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Last Updated: Friday November 23 2007 11:54 GMT

Animals in the media

KS2/KS3 Media and society

The shark on sale at the market

Attitudes to animals are influenced by media coverage. Getting positive coverage can mean the difference between life and death.

Examine how you feel about different types of animals, and why that is.

Learning aims

  • Media representations influence attitudes to animals
  • Those attitudes influence important decisions


    Start by reading this news story about a giant Shark caught off Lands End in Cornwall. Does anyone feel sorry for the shark? What do most people feel?

    Below is a list of animals. Working in pairs sort them into these three groups - to show what sort of news stories they normally appear in.

    Worksheet: List of animals
    Koala bears

    1. Good press
    2. Bad press
    3. Mixed press

    Koala - Rat - Badger - Crocodile - Vulture - Dolphin - Eagle - Wasp - Shark - Hedgehog - Seal - Snake - Hyena - Locust - Wolf - Elephant - Peregrine Falcon - Spider - Killer Whale - Whale - Bee - Dog - Cat - Monkey - Tiger - Fox

    Ask the class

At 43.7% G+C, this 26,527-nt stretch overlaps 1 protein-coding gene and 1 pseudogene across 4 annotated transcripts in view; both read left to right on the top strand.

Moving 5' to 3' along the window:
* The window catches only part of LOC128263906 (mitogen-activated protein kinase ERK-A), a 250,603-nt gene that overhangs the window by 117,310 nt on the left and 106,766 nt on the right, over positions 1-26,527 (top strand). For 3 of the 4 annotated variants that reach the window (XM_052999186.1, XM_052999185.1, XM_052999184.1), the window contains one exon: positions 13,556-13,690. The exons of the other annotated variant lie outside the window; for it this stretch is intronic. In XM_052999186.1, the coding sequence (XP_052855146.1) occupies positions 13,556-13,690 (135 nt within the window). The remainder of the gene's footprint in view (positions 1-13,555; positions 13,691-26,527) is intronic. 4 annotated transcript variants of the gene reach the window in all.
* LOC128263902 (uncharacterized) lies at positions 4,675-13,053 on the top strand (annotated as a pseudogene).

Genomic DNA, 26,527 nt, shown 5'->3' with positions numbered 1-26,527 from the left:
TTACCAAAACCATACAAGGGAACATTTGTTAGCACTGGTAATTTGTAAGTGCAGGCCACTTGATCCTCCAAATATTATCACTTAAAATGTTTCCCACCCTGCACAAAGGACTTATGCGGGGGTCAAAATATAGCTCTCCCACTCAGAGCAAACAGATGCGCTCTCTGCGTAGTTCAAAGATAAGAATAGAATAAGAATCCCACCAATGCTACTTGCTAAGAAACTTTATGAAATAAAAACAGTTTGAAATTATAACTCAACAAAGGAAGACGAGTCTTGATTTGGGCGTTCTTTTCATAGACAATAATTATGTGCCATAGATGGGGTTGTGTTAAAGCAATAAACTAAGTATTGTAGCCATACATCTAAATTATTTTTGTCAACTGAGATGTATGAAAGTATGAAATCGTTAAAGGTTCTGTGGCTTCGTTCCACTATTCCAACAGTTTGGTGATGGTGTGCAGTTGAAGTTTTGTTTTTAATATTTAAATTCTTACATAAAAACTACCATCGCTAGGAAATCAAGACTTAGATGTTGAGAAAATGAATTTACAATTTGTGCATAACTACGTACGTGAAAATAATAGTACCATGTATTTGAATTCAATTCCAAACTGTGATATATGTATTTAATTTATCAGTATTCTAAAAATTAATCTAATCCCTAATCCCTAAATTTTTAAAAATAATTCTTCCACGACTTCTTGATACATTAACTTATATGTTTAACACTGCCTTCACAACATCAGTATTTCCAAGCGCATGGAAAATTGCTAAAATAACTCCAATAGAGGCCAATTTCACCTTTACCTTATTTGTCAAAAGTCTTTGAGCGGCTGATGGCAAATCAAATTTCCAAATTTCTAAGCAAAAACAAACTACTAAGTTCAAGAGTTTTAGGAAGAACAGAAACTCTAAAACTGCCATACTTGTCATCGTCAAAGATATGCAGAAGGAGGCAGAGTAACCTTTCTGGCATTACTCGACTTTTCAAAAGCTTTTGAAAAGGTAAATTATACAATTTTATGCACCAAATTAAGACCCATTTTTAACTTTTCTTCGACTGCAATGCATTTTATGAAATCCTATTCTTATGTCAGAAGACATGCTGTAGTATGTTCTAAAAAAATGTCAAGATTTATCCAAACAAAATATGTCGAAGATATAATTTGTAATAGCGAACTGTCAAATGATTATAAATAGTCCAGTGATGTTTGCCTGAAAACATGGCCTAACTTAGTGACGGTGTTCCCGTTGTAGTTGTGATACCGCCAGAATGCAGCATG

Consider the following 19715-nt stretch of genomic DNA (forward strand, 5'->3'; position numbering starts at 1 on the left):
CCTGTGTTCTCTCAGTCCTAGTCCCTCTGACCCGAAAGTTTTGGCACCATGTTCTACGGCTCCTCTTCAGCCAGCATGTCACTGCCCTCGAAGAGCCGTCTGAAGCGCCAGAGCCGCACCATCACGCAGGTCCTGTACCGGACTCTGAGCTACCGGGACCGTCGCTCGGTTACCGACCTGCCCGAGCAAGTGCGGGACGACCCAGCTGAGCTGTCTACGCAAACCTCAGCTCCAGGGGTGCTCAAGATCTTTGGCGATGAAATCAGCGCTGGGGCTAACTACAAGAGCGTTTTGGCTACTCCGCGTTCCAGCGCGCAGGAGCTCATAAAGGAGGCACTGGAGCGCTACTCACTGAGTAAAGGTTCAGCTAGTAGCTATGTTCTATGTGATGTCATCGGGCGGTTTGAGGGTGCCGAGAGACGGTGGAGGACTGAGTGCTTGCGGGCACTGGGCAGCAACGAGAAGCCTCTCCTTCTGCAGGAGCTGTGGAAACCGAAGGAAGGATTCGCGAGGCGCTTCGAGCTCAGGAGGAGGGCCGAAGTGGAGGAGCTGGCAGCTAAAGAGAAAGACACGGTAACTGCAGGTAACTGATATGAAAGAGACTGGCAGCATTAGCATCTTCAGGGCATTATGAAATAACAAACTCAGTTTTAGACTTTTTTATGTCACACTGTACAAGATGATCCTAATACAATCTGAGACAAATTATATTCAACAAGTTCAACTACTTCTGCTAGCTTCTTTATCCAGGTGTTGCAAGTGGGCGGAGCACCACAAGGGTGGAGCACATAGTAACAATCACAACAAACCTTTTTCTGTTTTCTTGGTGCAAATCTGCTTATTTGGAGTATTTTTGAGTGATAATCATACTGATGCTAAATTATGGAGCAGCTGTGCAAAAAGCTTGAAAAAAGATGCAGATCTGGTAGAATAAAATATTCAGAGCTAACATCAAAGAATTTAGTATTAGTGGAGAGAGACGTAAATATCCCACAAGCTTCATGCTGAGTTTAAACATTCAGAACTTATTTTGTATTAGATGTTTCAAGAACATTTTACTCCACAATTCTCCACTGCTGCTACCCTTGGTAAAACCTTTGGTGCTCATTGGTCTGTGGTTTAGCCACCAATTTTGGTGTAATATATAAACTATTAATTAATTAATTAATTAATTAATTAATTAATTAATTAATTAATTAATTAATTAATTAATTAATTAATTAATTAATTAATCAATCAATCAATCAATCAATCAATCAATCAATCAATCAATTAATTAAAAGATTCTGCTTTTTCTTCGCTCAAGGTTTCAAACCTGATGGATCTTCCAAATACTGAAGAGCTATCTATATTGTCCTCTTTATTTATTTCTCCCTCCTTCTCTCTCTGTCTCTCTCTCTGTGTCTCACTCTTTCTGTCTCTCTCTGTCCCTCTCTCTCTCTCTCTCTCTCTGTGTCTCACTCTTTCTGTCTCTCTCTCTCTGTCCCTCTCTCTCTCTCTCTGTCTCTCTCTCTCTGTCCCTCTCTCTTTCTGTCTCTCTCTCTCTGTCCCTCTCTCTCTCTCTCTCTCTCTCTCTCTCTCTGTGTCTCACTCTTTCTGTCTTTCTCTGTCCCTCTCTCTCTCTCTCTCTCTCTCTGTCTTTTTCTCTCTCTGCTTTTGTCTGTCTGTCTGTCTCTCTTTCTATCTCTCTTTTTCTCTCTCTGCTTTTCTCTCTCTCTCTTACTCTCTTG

1. Can they remember any recent news stories involving these animals? If you have internet access use the search box on the Newsround website to find examples.

    2. How do these news stories colour your view of the animals involved?

    Main activity

    Gather together a diverse collection of animal images, the more unusual and thought-provoking, the better.

    Hand out the images, and ask students to use them as a starting point for an imaginary news story. They should each mock up a news report where the facts challenge the press stereotype of the animal; shown in their image.

    Extension activity

    Ask groups of students to think about the different ways in which animals are represented to us - through newspapers, cartoons, films and advertising.

    What are their favourite and least favourite images of animals and why?


    Read out some of the reports or scripts.

    Do students think that their imaginary reports could change attitudes towards animals?

    Do 'cute' animal stories help us to understand animals better?

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